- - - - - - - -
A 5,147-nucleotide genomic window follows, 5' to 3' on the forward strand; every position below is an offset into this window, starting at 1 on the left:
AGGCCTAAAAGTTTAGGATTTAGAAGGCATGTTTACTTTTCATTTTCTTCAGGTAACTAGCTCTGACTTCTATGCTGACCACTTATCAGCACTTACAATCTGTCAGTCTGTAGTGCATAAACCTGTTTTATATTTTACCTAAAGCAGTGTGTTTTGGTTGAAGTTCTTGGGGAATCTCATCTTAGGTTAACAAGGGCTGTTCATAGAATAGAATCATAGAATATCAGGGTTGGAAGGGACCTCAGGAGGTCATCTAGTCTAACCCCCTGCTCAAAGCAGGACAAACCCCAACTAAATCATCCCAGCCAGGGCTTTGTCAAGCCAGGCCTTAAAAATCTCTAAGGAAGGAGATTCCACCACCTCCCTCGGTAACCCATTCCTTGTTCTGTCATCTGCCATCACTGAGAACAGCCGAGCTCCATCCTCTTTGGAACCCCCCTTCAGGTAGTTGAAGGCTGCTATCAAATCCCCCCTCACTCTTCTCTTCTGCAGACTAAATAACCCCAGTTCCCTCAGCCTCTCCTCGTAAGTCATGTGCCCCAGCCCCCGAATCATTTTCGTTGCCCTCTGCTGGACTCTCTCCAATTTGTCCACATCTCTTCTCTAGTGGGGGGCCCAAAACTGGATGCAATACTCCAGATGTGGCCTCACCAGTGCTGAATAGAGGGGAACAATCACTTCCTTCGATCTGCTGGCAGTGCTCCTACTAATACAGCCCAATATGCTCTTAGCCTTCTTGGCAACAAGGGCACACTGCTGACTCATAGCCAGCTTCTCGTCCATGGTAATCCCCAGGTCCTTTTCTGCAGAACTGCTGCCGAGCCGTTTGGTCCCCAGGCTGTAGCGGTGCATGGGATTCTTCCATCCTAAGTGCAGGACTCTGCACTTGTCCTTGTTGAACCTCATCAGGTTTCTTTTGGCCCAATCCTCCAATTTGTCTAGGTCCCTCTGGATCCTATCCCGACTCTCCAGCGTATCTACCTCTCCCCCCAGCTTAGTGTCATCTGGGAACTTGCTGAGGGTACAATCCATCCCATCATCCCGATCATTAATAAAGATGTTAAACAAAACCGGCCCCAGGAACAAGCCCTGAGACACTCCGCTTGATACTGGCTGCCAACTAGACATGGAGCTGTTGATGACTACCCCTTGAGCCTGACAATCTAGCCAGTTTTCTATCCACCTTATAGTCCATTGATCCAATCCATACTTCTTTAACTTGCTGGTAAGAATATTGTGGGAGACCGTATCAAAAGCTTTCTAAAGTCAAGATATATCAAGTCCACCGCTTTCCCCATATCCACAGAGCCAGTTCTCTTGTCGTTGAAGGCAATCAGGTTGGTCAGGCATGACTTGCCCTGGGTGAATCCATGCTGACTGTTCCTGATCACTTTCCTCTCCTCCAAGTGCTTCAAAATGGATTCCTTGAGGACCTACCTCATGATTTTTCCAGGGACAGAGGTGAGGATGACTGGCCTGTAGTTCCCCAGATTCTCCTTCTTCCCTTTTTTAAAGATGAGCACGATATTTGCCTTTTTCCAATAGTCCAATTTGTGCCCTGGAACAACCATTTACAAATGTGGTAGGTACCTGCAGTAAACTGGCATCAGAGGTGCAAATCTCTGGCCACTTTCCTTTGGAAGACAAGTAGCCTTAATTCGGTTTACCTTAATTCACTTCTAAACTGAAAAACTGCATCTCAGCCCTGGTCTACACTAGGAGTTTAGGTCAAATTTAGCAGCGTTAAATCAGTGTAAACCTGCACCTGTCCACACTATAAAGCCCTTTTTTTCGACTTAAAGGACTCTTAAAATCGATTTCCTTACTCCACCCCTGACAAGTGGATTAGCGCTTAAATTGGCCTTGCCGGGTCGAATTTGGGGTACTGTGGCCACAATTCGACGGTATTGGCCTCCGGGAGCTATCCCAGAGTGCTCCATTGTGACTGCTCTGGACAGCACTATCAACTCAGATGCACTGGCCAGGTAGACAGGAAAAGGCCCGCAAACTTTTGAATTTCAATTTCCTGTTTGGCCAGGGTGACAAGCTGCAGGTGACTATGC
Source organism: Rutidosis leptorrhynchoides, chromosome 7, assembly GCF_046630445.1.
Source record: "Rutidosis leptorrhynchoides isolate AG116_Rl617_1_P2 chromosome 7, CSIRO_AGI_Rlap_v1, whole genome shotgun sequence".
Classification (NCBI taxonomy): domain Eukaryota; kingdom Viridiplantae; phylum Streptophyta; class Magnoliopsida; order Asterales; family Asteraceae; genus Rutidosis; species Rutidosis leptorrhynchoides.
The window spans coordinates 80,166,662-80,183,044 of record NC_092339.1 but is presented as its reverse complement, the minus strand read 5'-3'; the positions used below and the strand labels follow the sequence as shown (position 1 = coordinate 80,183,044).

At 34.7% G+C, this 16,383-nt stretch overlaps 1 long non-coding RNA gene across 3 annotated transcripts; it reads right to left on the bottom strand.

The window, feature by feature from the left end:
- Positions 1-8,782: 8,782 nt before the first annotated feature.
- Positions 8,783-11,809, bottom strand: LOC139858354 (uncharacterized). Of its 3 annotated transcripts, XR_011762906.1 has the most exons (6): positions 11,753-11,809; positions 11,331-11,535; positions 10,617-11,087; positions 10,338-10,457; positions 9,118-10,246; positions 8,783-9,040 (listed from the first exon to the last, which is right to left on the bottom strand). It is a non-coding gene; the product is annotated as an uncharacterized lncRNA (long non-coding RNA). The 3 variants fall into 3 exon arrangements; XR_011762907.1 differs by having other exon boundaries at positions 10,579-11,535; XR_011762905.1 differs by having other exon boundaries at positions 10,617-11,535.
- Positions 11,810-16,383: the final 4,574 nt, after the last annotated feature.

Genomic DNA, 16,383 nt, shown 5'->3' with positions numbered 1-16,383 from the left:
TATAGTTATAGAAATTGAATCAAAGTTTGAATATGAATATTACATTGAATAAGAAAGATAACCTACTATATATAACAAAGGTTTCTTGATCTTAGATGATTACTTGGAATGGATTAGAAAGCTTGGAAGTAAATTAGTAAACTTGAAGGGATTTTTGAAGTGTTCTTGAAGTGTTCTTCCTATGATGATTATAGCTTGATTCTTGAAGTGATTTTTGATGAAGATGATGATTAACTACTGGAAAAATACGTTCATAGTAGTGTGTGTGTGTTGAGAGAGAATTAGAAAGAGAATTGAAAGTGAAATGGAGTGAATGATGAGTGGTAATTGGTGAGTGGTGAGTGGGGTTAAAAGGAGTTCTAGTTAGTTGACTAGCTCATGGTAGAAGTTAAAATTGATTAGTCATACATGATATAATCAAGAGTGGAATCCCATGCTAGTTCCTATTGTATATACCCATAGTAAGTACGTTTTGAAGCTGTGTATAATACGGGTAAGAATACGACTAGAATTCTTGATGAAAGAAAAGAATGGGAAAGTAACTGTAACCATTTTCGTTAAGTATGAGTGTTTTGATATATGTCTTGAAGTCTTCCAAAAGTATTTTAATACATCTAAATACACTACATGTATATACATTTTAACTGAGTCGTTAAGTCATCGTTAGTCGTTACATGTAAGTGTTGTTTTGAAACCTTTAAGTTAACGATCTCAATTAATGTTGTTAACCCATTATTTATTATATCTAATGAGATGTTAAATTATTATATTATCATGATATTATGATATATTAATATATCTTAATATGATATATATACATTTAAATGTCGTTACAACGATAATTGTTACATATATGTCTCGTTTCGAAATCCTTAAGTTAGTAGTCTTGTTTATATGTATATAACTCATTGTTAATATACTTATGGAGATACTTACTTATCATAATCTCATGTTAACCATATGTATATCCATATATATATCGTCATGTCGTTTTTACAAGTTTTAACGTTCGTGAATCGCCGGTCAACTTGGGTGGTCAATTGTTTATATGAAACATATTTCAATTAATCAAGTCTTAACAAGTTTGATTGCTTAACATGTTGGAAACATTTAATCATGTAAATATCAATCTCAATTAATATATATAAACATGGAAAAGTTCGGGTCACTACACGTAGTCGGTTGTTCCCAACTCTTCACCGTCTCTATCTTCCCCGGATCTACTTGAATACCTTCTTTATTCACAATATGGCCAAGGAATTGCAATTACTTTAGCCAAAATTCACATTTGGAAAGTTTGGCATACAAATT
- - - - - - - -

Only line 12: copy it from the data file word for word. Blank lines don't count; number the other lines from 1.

Genomic DNA, 16,383 nt, shown 5'->3' with positions numbered 1-16,383 from the left: